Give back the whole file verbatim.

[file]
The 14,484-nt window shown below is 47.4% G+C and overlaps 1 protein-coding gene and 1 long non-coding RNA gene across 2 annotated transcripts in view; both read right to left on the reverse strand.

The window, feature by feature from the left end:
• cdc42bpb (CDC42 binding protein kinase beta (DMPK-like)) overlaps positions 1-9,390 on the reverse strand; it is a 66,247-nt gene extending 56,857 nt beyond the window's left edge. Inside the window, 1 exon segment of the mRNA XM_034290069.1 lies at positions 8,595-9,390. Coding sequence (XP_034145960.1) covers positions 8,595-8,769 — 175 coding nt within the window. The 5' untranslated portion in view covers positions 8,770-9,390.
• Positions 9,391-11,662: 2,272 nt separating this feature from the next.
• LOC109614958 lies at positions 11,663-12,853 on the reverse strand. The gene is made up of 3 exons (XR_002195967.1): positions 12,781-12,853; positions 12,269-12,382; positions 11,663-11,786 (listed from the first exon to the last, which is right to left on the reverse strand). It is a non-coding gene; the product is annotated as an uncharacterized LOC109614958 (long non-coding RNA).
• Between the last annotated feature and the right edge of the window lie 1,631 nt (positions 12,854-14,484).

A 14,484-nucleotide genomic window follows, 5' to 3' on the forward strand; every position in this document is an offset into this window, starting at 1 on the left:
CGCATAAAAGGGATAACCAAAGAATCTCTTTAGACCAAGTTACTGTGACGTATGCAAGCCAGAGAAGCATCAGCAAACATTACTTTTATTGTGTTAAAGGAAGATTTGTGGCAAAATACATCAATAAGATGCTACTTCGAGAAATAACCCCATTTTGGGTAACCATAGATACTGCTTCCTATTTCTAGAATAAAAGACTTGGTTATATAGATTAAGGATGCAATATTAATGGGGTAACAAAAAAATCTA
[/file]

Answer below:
The 14,484-nt window shown below is 47.4% G+C and overlaps 1 protein-coding gene and 1 long non-coding RNA gene across 2 annotated transcripts in view; both read right to left on the reverse strand.

The window, feature by feature from the left end:
• cdc42bpb (CDC42 binding protein kinase beta (DMPK-like)) overlaps positions 1-9,390 on the reverse strand; it is a 66,247-nt gene extending 56,857 nt beyond the window's left edge. Inside the window, 1 exon segment of the mRNA XM_034290069.1 lies at positions 8,595-9,390. Coding sequence (XP_034145960.1) covers positions 8,595-8,769 — 175 coding nt within the window. The 5' untranslated portion in view covers positions 8,770-9,390.
• Positions 9,391-11,662: 2,272 nt separating this feature from the next.
• LOC109614958 lies at positions 11,663-12,853 on the reverse strand. The gene is made up of 3 exons (XR_002195967.1): positions 12,781-12,853; positions 12,269-12,382; positions 11,663-11,786 (listed from the first exon to the last, which is right to left on the reverse strand). It is a non-coding gene; the product is annotated as an uncharacterized LOC109614958 (long non-coding RNA).
• Between the last annotated feature and the right edge of the window lie 1,631 nt (positions 12,854-14,484).

A 14,484-nucleotide genomic window follows, 5' to 3' on the forward strand; every position in this document is an offset into this window, starting at 1 on the left:
CGCATAAAAGGGATAACCAAAGAATCTCTTTAGACCAAGTTACTGTGACGTATGCAAGCCAGAGAAGCATCAGCAAACATTACTTTTATTGTGTTAAAGGAAGATTTGTGGCAAAATACATCAATAAGATGCTACTTCGAGAAATAACCCCATTTTGGGTAACCATAGATACTGCTTCCTATTTCTAGAATAAAAGACTTGGTTATATAGATTAAGGATGCAATATTAATGGGGTAACAAAAAAATCTA